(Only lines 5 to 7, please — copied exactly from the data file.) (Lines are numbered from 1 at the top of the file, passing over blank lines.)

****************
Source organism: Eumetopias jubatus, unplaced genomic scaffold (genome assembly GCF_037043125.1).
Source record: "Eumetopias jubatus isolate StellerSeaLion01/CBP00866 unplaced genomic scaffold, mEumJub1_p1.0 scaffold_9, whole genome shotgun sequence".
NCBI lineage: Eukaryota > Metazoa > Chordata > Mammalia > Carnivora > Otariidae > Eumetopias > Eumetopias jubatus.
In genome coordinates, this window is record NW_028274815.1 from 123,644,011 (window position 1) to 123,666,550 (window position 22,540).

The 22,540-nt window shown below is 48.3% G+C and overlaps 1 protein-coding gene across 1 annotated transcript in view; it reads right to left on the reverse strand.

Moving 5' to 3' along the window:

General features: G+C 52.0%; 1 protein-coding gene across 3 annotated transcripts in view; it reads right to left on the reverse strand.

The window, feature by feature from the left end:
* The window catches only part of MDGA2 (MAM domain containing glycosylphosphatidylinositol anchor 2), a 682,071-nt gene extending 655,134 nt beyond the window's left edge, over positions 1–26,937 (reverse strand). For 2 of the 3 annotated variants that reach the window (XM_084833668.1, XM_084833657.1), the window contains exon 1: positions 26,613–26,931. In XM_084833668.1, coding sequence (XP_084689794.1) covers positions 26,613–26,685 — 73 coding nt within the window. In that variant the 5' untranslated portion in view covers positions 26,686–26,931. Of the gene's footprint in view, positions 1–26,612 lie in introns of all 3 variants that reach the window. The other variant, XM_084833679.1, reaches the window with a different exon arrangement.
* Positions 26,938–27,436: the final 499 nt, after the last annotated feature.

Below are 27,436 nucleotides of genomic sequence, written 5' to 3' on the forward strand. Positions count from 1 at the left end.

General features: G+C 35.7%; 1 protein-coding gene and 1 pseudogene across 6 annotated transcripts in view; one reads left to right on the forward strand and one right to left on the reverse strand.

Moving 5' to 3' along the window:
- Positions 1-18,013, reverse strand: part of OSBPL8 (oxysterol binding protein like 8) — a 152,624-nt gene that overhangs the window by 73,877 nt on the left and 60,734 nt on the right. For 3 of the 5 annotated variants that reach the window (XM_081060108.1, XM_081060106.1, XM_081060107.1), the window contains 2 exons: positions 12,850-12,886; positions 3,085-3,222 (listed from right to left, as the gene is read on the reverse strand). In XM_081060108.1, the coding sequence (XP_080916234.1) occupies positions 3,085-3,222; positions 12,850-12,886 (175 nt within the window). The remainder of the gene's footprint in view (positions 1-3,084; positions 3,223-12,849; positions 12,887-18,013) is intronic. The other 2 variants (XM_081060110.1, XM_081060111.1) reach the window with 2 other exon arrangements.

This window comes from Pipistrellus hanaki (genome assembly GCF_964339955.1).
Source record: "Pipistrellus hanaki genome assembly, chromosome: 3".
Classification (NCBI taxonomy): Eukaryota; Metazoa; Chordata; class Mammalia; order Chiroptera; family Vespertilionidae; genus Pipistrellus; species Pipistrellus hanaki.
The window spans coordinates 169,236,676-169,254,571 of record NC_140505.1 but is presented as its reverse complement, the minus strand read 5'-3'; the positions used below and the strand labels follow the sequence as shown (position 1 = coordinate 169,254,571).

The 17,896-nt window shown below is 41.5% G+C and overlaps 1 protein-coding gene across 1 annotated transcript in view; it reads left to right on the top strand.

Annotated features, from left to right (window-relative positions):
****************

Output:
The 22,540-nt window shown below is 48.3% G+C and overlaps 1 protein-coding gene across 1 annotated transcript in view; it reads right to left on the reverse strand.

Moving 5' to 3' along the window:

General features: G+C 52.0%; 1 protein-coding gene across 3 annotated transcripts in view; it reads right to left on the reverse strand.